Plaintiff's claims for relief stem from a series of altercations on January 21, 2018 between plaintiff and his former fiancée. Plaintiff alleges his fiancée lied to police to have plaintiff arrested and charged. Review of the State of Missouri's online docketing system shows that plaintiff is a defendant in a criminal case currently pending in the Circuit Court for St. Charles County, where he is facing charges of kidnapping, rape or attempted rape, domestic assault, and unlawful use of a weapon. See State v. Dustin Patrick Curtis, No. 1811-CR00257-01 (11th Jud. Cir. 2018).

         Plaintiff brings this § 1983 action, alleging defendant Officers Guinnever and Zansavar violated his Fourth Amendment right to be free of an unreasonable seizure without probable cause. Plaintiff also asserts that prosecuting attorneys Timothy Lohmar and Brittany Smith conspired with the officers to violate plaintiff's rights; and defendants St. Charles County, Scott Lewis, and Timothy Lohmar allow officers to pursue domestic assault cases without probable cause and without physical evidence. For relief, plaintiff seeks an injunction and monetary relief.

         Discussion

         In Wallace v. Kato, the United States Supreme Court held that “the statute of limitations upon a § 1983 claim seeking damages for a false arrest in violation of the Fourth Amendment, where the arrest is followed by criminal proceedings, begins to run at the time the claimant is detained pursuant to legal process.” Wallace, 549 U.S. at 397. The Court observed that “[f]alse arrest and false imprisonment overlap; the former is a species of the latter.” Id. at 388. The Court instructed that where “a plaintiff files a false arrest claim before he has been convicted (or files any other claim related to rulings that will likely be made in a pending or anticipated criminal trial), it is within the power of the district court, and in accord with common practice, to stay the civil action until the criminal case or the likelihood of a criminal case is ended.” Id. at 393-94. Otherwise, the court and the parties are left to “speculate about whether a prosecution will be brought, whether it will result in conviction, and whether the impending civil action will impugn that verdict, all this at a time when it can hardly be known what evidence the prosecution has in its possession.” Id. at 393 (internal citation omitted).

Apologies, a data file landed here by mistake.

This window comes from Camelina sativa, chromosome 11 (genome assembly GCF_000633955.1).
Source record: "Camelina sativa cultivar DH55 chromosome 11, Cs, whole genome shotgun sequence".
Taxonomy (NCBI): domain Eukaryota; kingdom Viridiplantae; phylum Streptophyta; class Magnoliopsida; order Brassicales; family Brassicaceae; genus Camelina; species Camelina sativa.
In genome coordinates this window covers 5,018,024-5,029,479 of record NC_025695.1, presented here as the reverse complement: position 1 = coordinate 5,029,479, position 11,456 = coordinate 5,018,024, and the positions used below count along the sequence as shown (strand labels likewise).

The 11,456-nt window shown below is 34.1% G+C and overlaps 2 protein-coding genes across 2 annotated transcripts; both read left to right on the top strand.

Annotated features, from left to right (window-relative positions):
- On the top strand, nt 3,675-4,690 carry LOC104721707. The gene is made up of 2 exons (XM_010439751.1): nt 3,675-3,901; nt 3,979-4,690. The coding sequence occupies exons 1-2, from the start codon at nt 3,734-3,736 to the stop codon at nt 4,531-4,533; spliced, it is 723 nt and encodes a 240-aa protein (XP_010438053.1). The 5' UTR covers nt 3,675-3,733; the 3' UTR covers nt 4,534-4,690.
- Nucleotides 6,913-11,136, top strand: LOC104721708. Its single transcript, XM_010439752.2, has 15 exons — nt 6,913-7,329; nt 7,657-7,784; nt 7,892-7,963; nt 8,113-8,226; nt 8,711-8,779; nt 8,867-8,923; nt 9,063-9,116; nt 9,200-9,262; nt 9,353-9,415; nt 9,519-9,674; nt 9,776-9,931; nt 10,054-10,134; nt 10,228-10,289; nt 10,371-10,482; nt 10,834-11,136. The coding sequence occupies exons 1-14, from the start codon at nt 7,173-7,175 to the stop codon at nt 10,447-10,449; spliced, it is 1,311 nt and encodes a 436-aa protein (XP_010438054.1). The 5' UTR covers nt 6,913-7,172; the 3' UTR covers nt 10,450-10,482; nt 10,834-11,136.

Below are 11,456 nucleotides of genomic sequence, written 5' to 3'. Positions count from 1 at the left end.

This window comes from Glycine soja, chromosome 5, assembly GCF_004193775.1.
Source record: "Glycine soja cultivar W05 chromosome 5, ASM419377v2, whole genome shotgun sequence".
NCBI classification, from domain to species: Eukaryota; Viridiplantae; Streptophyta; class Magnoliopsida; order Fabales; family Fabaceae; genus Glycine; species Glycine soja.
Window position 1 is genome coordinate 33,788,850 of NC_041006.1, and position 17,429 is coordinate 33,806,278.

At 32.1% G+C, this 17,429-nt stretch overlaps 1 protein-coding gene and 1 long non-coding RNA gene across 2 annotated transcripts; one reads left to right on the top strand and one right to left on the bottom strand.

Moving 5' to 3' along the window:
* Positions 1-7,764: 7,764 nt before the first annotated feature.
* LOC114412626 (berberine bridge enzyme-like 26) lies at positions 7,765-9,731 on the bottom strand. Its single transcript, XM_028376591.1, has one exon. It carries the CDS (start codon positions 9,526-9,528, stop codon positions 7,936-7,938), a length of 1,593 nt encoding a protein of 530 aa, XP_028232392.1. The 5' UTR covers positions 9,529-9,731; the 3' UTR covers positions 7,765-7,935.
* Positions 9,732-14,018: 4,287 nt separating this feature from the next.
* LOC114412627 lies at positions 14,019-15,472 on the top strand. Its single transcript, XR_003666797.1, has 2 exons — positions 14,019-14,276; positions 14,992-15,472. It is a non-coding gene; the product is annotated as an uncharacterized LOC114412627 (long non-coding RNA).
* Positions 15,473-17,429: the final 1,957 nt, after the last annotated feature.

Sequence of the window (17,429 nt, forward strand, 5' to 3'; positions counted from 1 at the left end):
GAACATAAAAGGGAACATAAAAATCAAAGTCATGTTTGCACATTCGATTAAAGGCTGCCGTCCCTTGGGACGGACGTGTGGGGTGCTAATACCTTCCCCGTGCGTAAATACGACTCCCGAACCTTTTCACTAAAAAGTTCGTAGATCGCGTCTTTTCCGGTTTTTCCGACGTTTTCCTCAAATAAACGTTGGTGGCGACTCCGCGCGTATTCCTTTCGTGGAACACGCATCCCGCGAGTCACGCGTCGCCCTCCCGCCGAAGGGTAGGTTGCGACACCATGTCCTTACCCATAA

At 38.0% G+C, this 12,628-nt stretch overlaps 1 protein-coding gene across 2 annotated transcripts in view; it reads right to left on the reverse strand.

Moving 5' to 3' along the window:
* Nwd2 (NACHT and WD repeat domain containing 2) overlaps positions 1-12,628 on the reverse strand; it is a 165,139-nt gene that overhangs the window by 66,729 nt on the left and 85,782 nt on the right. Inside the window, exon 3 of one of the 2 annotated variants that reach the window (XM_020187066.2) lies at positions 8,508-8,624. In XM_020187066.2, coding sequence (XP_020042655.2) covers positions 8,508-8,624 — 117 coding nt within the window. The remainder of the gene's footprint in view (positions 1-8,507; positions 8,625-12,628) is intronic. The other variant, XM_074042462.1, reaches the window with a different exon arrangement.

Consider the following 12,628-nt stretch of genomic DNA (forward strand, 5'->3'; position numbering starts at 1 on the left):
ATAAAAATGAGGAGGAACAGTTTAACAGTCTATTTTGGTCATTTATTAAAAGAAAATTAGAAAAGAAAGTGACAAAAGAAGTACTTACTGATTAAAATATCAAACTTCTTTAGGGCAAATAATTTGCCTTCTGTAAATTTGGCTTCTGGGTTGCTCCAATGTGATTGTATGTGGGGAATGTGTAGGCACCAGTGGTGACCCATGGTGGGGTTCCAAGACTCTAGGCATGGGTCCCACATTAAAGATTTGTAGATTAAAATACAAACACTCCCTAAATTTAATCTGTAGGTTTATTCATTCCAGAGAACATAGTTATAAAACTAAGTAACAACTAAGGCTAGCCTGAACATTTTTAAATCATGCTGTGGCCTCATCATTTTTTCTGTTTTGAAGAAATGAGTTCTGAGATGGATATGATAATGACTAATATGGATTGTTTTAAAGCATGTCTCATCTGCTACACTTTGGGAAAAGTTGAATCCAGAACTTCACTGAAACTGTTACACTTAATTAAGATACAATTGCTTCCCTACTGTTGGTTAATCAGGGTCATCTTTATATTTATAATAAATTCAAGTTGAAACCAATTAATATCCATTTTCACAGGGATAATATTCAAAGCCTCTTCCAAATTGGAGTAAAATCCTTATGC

Here, plaintiff does not specifically assert a claim for false arrest, but asserts § 1983 claims for illegal search and seizure, due process violations, and a state law claims of conspiracy, breach of duty, and intentional infliction of emotional distress. These claims relate to rulings that “will likely be made in a pending or anticipated criminal trial.” Id. The principles of Wallace v. Kato dictate that further consideration of plaintiff's § 1983 claims should be stayed until the underlying criminal matter against plaintiff has been resolved through criminal proceedings. See, e.g., Vonneedo v. Dennis, No. 1:17-CV-183 NAB, 2017 WL 5904005, at *2 (E.D. Mo. Nov. 30, 2017) (staying ยง 1983 ...